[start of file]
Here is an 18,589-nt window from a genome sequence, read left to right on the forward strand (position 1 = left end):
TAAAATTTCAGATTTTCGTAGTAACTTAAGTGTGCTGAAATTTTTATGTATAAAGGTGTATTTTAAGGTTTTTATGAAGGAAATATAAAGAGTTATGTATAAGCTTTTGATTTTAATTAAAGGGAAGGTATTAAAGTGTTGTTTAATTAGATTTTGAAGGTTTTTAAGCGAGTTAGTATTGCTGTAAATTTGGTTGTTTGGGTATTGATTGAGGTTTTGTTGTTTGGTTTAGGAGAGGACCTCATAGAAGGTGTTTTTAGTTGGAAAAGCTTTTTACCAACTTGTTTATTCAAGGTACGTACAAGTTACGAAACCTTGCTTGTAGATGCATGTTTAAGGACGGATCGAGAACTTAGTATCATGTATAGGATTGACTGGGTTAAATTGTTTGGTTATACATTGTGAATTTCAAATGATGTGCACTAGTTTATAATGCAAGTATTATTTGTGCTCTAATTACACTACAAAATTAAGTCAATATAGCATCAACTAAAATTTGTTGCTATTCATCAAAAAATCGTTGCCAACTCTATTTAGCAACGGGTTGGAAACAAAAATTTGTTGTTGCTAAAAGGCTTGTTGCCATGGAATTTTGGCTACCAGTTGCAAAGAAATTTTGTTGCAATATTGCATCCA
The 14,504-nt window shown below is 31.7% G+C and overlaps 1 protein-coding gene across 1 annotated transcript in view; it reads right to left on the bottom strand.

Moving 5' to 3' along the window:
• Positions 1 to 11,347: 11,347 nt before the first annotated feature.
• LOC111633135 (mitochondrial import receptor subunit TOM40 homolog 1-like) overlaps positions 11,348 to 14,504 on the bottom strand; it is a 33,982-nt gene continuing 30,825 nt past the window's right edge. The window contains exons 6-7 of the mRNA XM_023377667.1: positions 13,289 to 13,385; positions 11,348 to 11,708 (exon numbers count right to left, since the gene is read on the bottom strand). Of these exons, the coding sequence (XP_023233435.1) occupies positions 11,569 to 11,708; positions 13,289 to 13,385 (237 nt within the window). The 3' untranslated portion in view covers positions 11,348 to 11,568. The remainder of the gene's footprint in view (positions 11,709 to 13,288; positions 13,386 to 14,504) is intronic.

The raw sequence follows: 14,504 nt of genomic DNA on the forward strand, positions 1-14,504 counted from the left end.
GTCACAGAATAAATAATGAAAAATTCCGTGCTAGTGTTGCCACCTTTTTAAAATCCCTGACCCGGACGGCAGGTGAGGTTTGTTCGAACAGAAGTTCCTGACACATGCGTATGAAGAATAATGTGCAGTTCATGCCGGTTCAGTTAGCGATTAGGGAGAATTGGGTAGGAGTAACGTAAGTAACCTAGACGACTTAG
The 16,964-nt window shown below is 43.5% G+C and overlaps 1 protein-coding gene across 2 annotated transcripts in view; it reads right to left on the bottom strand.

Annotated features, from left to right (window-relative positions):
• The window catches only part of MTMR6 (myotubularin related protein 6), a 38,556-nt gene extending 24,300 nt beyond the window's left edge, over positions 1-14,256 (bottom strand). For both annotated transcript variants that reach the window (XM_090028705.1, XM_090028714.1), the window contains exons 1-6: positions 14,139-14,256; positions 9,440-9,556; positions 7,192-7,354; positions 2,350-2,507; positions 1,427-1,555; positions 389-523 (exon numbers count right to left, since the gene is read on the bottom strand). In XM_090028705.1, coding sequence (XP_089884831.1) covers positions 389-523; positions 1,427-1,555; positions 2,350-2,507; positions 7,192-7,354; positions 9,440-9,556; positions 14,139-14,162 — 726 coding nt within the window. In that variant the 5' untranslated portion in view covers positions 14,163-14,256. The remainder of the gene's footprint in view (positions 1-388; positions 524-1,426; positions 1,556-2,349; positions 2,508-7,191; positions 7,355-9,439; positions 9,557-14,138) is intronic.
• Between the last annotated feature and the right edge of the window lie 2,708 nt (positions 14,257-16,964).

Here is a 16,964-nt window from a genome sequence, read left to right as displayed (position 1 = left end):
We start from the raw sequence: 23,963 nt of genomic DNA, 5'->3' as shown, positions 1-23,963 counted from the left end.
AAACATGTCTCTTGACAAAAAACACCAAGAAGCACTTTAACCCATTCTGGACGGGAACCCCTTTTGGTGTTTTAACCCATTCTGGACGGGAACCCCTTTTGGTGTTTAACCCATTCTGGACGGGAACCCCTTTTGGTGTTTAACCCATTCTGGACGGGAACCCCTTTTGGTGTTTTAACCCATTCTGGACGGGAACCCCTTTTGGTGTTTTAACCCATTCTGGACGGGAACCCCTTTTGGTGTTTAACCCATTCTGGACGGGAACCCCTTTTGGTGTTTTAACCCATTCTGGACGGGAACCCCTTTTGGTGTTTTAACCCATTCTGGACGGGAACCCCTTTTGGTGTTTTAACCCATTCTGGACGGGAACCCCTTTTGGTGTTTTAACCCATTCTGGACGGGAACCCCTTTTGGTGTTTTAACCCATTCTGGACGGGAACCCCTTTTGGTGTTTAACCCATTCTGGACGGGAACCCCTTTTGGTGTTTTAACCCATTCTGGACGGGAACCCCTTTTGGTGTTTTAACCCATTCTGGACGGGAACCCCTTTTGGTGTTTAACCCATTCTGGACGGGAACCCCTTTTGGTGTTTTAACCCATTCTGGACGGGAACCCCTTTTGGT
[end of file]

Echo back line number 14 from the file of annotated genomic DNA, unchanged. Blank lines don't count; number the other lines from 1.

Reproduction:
We start from the raw sequence: 23,963 nt of genomic DNA, 5'->3' as shown, positions 1-23,963 counted from the left end.